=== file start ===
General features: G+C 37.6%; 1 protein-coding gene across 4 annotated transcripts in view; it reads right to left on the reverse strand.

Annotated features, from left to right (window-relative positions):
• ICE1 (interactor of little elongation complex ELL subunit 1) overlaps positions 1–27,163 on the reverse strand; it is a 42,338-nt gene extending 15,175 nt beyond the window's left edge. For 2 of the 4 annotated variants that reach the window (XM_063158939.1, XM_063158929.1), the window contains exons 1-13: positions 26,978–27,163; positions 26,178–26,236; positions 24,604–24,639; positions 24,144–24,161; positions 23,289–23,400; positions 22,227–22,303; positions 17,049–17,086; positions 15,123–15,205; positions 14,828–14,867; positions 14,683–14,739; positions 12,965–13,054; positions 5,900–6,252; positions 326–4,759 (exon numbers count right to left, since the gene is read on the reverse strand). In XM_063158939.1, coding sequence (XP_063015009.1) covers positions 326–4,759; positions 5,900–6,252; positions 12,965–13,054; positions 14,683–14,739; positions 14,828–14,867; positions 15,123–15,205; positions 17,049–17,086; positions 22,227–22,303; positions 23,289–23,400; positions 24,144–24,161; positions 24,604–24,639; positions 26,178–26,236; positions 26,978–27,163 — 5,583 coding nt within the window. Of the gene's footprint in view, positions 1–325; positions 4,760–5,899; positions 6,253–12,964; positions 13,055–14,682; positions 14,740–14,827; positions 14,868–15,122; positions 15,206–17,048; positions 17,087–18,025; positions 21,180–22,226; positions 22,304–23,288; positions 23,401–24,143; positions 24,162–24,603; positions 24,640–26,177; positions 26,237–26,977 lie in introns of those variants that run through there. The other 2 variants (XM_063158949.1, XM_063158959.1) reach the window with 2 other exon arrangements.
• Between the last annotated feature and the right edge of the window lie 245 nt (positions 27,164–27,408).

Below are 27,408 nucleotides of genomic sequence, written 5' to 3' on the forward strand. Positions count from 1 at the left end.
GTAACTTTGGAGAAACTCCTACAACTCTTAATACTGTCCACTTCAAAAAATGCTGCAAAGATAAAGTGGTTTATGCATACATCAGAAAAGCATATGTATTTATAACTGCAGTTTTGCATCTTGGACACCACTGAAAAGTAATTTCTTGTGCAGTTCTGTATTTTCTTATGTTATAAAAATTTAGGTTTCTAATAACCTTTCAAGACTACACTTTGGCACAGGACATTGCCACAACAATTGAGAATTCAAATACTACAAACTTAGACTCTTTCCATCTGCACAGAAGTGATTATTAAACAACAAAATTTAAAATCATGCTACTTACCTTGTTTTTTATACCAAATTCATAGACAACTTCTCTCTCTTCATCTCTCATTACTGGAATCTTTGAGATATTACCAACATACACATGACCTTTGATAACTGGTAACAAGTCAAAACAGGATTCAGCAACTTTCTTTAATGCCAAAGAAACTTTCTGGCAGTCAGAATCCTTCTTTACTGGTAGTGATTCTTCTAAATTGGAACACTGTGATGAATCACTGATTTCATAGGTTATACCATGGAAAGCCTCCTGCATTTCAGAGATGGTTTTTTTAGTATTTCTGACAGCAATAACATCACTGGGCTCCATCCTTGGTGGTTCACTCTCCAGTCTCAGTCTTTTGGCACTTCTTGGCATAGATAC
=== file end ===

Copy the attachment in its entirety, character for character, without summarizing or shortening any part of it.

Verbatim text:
General features: G+C 37.6%; 1 protein-coding gene across 4 annotated transcripts in view; it reads right to left on the reverse strand.

Annotated features, from left to right (window-relative positions):
• ICE1 (interactor of little elongation complex ELL subunit 1) overlaps positions 1–27,163 on the reverse strand; it is a 42,338-nt gene extending 15,175 nt beyond the window's left edge. For 2 of the 4 annotated variants that reach the window (XM_063158939.1, XM_063158929.1), the window contains exons 1-13: positions 26,978–27,163; positions 26,178–26,236; positions 24,604–24,639; positions 24,144–24,161; positions 23,289–23,400; positions 22,227–22,303; positions 17,049–17,086; positions 15,123–15,205; positions 14,828–14,867; positions 14,683–14,739; positions 12,965–13,054; positions 5,900–6,252; positions 326–4,759 (exon numbers count right to left, since the gene is read on the reverse strand). In XM_063158939.1, coding sequence (XP_063015009.1) covers positions 326–4,759; positions 5,900–6,252; positions 12,965–13,054; positions 14,683–14,739; positions 14,828–14,867; positions 15,123–15,205; positions 17,049–17,086; positions 22,227–22,303; positions 23,289–23,400; positions 24,144–24,161; positions 24,604–24,639; positions 26,178–26,236; positions 26,978–27,163 — 5,583 coding nt within the window. Of the gene's footprint in view, positions 1–325; positions 4,760–5,899; positions 6,253–12,964; positions 13,055–14,682; positions 14,740–14,827; positions 14,868–15,122; positions 15,206–17,048; positions 17,087–18,025; positions 21,180–22,226; positions 22,304–23,288; positions 23,401–24,143; positions 24,162–24,603; positions 24,640–26,177; positions 26,237–26,977 lie in introns of those variants that run through there. The other 2 variants (XM_063158949.1, XM_063158959.1) reach the window with 2 other exon arrangements.
• Between the last annotated feature and the right edge of the window lie 245 nt (positions 27,164–27,408).

Below are 27,408 nucleotides of genomic sequence, written 5' to 3' on the forward strand. Positions count from 1 at the left end.
GTAACTTTGGAGAAACTCCTACAACTCTTAATACTGTCCACTTCAAAAAATGCTGCAAAGATAAAGTGGTTTATGCATACATCAGAAAAGCATATGTATTTATAACTGCAGTTTTGCATCTTGGACACCACTGAAAAGTAATTTCTTGTGCAGTTCTGTATTTTCTTATGTTATAAAAATTTAGGTTTCTAATAACCTTTCAAGACTACACTTTGGCACAGGACATTGCCACAACAATTGAGAATTCAAATACTACAAACTTAGACTCTTTCCATCTGCACAGAAGTGATTATTAAACAACAAAATTTAAAATCATGCTACTTACCTTGTTTTTTATACCAAATTCATAGACAACTTCTCTCTCTTCATCTCTCATTACTGGAATCTTTGAGATATTACCAACATACACATGACCTTTGATAACTGGTAACAAGTCAAAACAGGATTCAGCAACTTTCTTTAATGCCAAAGAAACTTTCTGGCAGTCAGAATCCTTCTTTACTGGTAGTGATTCTTCTAAATTGGAACACTGTGATGAATCACTGATTTCATAGGTTATACCATGGAAAGCCTCCTGCATTTCAGAGATGGTTTTTTTAGTATTTCTGACAGCAATAACATCACTGGGCTCCATCCTTGGTGGTTCACTCTCCAGTCTCAGTCTTTTGGCACTTCTTGGCATAGATAC